Hebrews 10:24
And let us consider one another to provoke to love and to good works:
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(24) Gradually the writer passes from that which belongs to the individual (Hebrews 10:19-20) to the mutual duties of members of a community. Possibly he knew that amongst those whom he addresses there had existed “provocations” that did not tend towards brotherly love. The strict meaning may simply be—let us take note of one another, to stimulate one another to good works; but in the result, if not in the expression, is included the converse thought, “that we may ourselves be thus provoked.”

10:19-25 The apostle having closed the first part of the epistle, the doctrine is applied to practical purposes. As believers had an open way to the presence of God, it became them to use this privilege. The way and means by which Christians enjoy such privileges, is by the blood of Jesus, by the merit of that blood which he offered up as an atoning sacrifice. The agreement of infinite holiness with pardoning mercy, was not clearly understood till the human nature of Christ, the Son of God, was wounded and bruised for our sins. Our way to heaven is by a crucified Saviour; his death is to us the way of life, and to those who believe this, he will be precious. They must draw near to God; it would be contempt of Christ, still to keep at a distance. Their bodies were to be washed with pure water, alluding to the cleansings directed under the law: thus the use of water in baptism, was to remind Christians that their conduct should be pure and holy. While they derived comfort and grace from their reconciled Father to their own souls, they would adorn the doctrine of God their Saviour in all things. Believers are to consider how they can be of service to each other, especially stirring up each other to the more vigorous and abundant exercise of love, and the practice of good works. The communion of saints is a great help and privilege, and a means of stedfastness and perseverance. We should observe the coming of times of trial, and be thereby quickened to greater diligence. There is a trying day coming on all men, the day of our death.And let us consider one another - Let us so regard the welfare of others as to endeavor to excite them to persevere in the Christian life. The idea is, that much might be done, in securing perseverance and fidelity, by mutual kind exhortation. They were not to be selfish; they were not to regard their own interests only (notes, Philippians 2:4); they were to have a kind sympathy in the concerns of each other. They had, as Christians have now, the same duties to perform, and the same trials to meet, and they should strengthen each other in their trials and encourage them in their work.

To provoke unto love - We use the word "provoke" now in a somewhat different sense, as meaning to offend, to irritate, to incense; but its original meaning is to "arouse, to excite, to call into action," and it is used in this sense here. The Greek is, literally, "unto a paroxysm of love" - εἰς παροξυσμον eis paroxusmon - the word "paroxysm" meaning "excitement or impulse," and the idea is, that they were to endeavor to arouse or excite each other to the manifestation of love. The word is what properly expresses excitement, and means that Christians should endeavor to excite each other. Men are sometimes afraid of excitement in religion. But there is no danger that Christians will ever be excited to love each other too much, or to perform too many good works.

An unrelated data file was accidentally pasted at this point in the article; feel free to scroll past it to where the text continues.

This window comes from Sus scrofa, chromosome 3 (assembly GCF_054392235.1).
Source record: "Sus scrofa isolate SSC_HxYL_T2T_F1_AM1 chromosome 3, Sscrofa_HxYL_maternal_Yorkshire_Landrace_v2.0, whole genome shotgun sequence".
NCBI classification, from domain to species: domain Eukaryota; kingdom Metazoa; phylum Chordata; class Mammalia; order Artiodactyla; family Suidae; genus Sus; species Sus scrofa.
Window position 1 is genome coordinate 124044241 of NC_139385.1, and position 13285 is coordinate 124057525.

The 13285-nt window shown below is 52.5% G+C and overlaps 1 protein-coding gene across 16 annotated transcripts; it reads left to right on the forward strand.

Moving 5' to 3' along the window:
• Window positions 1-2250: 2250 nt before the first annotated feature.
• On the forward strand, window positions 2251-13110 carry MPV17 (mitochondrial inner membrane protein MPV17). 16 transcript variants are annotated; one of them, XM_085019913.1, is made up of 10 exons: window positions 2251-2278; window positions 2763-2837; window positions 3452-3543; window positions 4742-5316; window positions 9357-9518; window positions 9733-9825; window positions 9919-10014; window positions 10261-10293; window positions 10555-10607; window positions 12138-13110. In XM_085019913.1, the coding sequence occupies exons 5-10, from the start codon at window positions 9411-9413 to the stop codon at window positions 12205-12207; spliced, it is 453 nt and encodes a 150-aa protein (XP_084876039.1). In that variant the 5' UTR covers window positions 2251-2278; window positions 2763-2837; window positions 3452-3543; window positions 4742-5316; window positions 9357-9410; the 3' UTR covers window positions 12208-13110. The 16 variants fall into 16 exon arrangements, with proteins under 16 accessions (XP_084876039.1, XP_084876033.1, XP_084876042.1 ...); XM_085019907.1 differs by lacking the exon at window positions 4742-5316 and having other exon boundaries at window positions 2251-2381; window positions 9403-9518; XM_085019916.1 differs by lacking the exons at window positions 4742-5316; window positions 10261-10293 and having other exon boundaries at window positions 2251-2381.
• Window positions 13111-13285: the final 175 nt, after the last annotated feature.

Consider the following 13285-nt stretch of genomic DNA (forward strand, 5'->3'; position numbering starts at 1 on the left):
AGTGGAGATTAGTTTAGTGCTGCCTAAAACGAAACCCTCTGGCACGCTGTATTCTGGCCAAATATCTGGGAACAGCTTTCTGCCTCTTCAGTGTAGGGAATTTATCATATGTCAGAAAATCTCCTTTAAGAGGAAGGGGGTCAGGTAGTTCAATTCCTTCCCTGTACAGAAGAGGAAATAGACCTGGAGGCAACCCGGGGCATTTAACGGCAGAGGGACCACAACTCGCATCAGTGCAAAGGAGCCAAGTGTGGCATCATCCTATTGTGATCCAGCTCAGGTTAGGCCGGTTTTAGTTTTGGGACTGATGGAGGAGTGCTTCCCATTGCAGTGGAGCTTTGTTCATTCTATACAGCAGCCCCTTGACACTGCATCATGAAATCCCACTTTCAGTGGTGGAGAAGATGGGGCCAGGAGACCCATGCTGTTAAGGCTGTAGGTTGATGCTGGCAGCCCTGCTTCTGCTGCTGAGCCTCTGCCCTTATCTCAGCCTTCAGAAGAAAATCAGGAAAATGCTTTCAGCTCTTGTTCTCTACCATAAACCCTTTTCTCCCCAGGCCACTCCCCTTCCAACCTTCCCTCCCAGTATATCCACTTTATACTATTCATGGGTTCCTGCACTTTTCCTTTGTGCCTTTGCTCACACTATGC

24. Here, as elsewhere, hope and love follow faith; the Pauline triad of Christian graces.

consider—with the mind attentively fixed on "one another" (see on [2580]Heb 3:1), contemplating with continual consideration the characters and wants of our brethren, so as to render mutual help and counsel. Compare "consider," Ps 41:1, and Heb 12:15, "(All) looking diligently lest any fail of the grace of God."

to provoke—Greek, "with a view to provoking unto love," instead of provoking to hatred, as is too often the case.

Having urged from the gospel doctrine of our High Priest our duty to God, the Spirit proceeds to show what influence it should have on Christians for performing their duty one to another, in their inspection and observation of the whole body of Christ, consisting of Jew and Gentile, who have equally shared in Christ’s sacrifice, and are interested in and related to is his person; and by the apprehensive and judicial faculty so to discern the spiritual state and condition of each other, and the whole, as every particular member of it may be capable to animadvert, exhort, reprove, counsel, or comfort, and act suitably and seasonably in the discharge of their mutual duty, Hebrews 3:13 Romans 14:19 15:7,14 Col 3:16 1 Thessalonians 5:11,15.

To provoke unto love; eiv parozusmon it is a word borrowed from physicians, who use it to set out the violent incursion of a fever, when the fit is so strong as to make the body tremble and bed shake with the horror and rigour of it. In this place it is used to set out the vehemency of affection to which the sacrifice of Christ obligeth Christians, as those who had their whole persons acted by love to each other, with all vehemency, to the highest and fullest pitch of it; as who should exceed in benevolence, beneficence, and complacency in each other, such as is conscientious, pure, and extensive to the very end, Hebrews 13:1 Romans 12:9,20 1 Thessalonians 4:9 1 Peter 1:22; and manifesting itself in good works to them, especially merciful ones, pitying, counselling, succouring, supplying, and comforting them, Jam 2:13,15,16 1Jo 3:14,16-18 and this freely, cheerfully, and constantly, Ephesians 2:10 4:32 1 Timothy 6:18. And let us consider one another,.... Saints should consider one another as men, that they are but men, of like passions and infirmities; they should consider their different tempers, and make allowance for them, and their outward state and condition in the world: they should consider one another as saints, partakers of the same grace; as that they are all loved with the same love, all conceived and brought forth in the womb of God's eternal electing grace, interested in the same covenant, redeemed by the same blood, and have the same graces and privileges, and an equal right to glory; having one and the same Spirit, the same grace of faith, the same righteousness, the same fountain to wash in, the same fulness to partake of, the same throne of grace to go to, and the same inheritance to enjoy: they should consider one another as church members, the grace and gifts of the another, their different age and standing in the church, their relation to each other as brethren; they should consider them under suffering or sorrowful circumstances, under afflictions, temptations, desertions, declensions, and as attended with infirmities and sins: and the end of such consideration should be,